Iran’s parliament passed a bill on Tuesday designating all US forces as “terrorists” over the killing of a top Iranian military commander, Gen. Qassem Soleimani in a US air strike last week.
Qasem Soleimani, the popular head of the Revolutionary Guards’ foreign operations arm, was killed in a US drone strike outside Baghdad airport on Friday, ratcheting up tensions between the arch-foes.
Under the newly adopted bill, all US forces and employees of the Pentagon and affiliated organisations, agents and commanders and those who ordered the “martyrdom” of Soleimani were designated as “terrorists”.
“Any aid to these forces, including military, intelligence, financial, technical, service or logistical, will be considered as cooperation in a terrorist act,” parliament said.
Lawmakers also voted to bolster by 200 million euros the coffers of the Quds Force — the foreign operations arm of Iran’s Revolutionary Guards that was headed by Soleimani.
The bill was an amended version of a law adopted in April last year that declared the United States a “state sponsor of terrorism” and its forces in the region “terror groups”.
Iran’s top security body, the Supreme National Security Council, said that blacklisting came after the US designated Iran’s Revolutionary Guards a “terrorist organisation”.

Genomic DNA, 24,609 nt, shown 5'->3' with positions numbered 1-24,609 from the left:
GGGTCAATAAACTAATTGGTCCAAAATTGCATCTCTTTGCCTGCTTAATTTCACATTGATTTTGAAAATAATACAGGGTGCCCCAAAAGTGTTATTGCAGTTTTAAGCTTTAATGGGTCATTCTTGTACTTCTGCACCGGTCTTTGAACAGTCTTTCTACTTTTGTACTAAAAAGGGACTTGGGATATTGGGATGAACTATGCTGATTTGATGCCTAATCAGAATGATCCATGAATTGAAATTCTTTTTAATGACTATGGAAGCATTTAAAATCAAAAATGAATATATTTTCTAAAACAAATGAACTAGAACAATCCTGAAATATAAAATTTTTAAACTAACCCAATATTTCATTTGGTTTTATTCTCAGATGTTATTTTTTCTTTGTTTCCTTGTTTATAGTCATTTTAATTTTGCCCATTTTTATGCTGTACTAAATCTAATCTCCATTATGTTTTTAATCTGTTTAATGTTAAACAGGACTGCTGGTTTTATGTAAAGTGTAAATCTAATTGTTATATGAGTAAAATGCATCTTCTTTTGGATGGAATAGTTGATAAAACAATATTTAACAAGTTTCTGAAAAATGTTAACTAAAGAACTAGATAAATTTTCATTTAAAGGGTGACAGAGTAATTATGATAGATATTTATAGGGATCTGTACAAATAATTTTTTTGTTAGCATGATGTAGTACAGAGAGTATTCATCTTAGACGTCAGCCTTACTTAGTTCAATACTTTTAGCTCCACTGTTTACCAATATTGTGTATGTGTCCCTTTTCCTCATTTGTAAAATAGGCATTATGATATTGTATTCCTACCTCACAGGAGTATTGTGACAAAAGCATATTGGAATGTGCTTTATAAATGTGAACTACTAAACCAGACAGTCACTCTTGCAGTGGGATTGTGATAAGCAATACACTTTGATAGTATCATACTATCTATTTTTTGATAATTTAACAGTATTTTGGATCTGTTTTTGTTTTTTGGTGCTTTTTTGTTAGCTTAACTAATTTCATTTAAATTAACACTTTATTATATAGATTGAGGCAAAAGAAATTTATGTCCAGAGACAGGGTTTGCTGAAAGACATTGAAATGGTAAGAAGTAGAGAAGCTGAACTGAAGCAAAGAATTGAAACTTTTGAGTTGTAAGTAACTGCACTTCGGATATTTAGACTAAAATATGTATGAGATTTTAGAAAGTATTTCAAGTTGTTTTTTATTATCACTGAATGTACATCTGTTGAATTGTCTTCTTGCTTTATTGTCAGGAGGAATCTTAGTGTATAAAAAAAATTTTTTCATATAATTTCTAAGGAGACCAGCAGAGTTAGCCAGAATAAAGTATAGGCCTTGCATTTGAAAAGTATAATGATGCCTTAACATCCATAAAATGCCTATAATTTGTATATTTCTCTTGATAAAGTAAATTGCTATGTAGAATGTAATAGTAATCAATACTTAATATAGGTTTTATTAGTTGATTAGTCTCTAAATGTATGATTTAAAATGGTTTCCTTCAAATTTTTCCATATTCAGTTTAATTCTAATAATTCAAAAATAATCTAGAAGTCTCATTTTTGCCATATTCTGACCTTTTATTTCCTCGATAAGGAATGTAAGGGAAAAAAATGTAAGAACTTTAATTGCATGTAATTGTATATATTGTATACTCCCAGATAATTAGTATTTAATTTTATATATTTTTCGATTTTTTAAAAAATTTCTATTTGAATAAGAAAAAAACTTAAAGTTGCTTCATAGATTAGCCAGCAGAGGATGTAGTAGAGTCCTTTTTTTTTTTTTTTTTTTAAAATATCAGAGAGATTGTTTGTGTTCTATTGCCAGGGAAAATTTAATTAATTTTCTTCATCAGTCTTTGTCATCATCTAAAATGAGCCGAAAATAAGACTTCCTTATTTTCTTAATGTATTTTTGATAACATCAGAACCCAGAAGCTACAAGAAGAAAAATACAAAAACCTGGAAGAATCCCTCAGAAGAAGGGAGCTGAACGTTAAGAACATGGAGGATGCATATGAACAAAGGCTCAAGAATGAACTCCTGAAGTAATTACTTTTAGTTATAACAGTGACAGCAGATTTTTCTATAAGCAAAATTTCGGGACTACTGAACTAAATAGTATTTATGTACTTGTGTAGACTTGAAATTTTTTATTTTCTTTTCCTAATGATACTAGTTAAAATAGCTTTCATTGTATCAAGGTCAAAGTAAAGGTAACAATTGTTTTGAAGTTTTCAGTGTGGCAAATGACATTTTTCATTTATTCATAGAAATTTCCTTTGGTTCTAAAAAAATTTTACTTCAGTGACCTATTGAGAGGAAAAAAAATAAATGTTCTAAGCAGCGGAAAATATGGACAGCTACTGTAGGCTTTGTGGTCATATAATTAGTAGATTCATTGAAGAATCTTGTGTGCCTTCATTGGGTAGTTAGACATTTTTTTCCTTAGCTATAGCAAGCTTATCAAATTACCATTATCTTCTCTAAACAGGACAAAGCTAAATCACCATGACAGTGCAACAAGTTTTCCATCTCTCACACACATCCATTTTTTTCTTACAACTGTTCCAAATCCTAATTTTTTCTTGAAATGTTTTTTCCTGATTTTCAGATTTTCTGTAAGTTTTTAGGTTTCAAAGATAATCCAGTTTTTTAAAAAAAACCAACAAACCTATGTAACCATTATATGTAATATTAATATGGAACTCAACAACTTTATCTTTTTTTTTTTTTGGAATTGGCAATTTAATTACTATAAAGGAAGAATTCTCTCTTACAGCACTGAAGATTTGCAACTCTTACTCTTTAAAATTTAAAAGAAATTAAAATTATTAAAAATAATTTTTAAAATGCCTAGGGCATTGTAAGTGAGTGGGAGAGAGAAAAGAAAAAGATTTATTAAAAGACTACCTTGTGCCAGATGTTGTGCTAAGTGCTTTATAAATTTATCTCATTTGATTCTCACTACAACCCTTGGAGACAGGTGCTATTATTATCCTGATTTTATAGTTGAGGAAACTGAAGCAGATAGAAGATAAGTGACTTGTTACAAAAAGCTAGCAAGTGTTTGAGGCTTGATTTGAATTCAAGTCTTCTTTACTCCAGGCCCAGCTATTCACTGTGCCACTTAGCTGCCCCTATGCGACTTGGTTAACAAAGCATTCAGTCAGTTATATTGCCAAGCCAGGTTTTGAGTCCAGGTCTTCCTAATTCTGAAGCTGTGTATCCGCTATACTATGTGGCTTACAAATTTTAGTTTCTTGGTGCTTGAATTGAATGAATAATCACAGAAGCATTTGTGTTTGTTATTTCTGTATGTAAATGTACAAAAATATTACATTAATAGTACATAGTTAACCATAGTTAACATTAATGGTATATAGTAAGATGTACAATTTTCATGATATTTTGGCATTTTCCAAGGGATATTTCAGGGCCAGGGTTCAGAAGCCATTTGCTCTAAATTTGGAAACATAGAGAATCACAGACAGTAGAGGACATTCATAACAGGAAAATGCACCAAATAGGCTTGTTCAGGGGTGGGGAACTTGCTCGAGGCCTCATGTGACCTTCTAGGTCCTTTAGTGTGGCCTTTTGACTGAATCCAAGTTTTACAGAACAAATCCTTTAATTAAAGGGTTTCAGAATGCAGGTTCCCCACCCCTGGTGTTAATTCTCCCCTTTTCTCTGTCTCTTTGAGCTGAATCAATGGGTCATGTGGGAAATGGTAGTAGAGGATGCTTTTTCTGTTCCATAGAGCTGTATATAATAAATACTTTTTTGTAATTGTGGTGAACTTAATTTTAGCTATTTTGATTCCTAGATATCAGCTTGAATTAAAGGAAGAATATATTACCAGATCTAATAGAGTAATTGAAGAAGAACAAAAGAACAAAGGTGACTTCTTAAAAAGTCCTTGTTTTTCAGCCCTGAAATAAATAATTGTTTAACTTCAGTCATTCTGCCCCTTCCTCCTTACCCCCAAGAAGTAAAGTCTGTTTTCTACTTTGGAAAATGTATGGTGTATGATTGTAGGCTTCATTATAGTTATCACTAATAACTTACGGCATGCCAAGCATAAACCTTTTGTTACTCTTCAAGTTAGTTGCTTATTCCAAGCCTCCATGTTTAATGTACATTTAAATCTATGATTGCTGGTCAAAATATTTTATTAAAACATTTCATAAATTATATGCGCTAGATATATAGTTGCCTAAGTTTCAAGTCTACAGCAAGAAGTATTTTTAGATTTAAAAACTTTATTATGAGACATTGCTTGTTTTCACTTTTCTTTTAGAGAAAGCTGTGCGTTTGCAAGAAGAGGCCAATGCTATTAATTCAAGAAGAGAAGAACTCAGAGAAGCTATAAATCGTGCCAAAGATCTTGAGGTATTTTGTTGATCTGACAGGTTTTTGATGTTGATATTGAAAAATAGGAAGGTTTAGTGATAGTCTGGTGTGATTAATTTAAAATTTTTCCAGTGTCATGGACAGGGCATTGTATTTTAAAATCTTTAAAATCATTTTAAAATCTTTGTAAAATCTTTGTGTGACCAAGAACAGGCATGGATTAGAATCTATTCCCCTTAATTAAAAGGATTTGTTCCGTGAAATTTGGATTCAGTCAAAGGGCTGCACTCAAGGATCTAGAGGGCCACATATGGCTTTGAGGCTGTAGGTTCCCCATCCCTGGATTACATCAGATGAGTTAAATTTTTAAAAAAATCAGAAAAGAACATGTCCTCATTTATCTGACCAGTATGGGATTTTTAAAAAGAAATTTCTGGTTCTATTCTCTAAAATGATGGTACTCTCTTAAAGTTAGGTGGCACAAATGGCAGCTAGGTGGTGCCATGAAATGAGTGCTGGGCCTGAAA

Earlier Nato chief Jens Stoltenberg warned Tehran to avoid “further violence and provocations” on Monday, as tensions mount in the Middle East after US forces killed the top Iranian general.
The warning came as the EU called an extraordinary meeting of foreign ministers in Brussels on Friday to discuss the fallout from the killing of Qasem Soleimani, head of Tehran’s Middle East operations as commander of the Revolutionary Guards’ Quds Force.
At a hastily-convened emergency session of NATO’s ruling council on Monday afternoon, US officials explained the thinking behind the decision to kill Soleimani at Baghdad airport on Friday — an operation that caught many of Washington’s allies by surprise.
Stoltenberg stressed that the drone strike, which killed at least 10 people, was a “US decision” but said the other 28 NATO members had repeated their longstanding concerns about Iran’s destabilising activities in the Middle East.
Asked twice whether any member states criticised the US strike, Stoltenberg stressed their unity and their concern about Iran’s behaviour.
“We have recently seen an escalation by Iran, including the strike on a Saudi energy facility, and the shoot-down of an American drone,” Stoltenberg said.
“At our meeting today, Allies called for restraint and de-escalation. A new conflict would be in no-one’s interest, so Iran must refrain from further violence and provocations.”
(With inputs from news agency)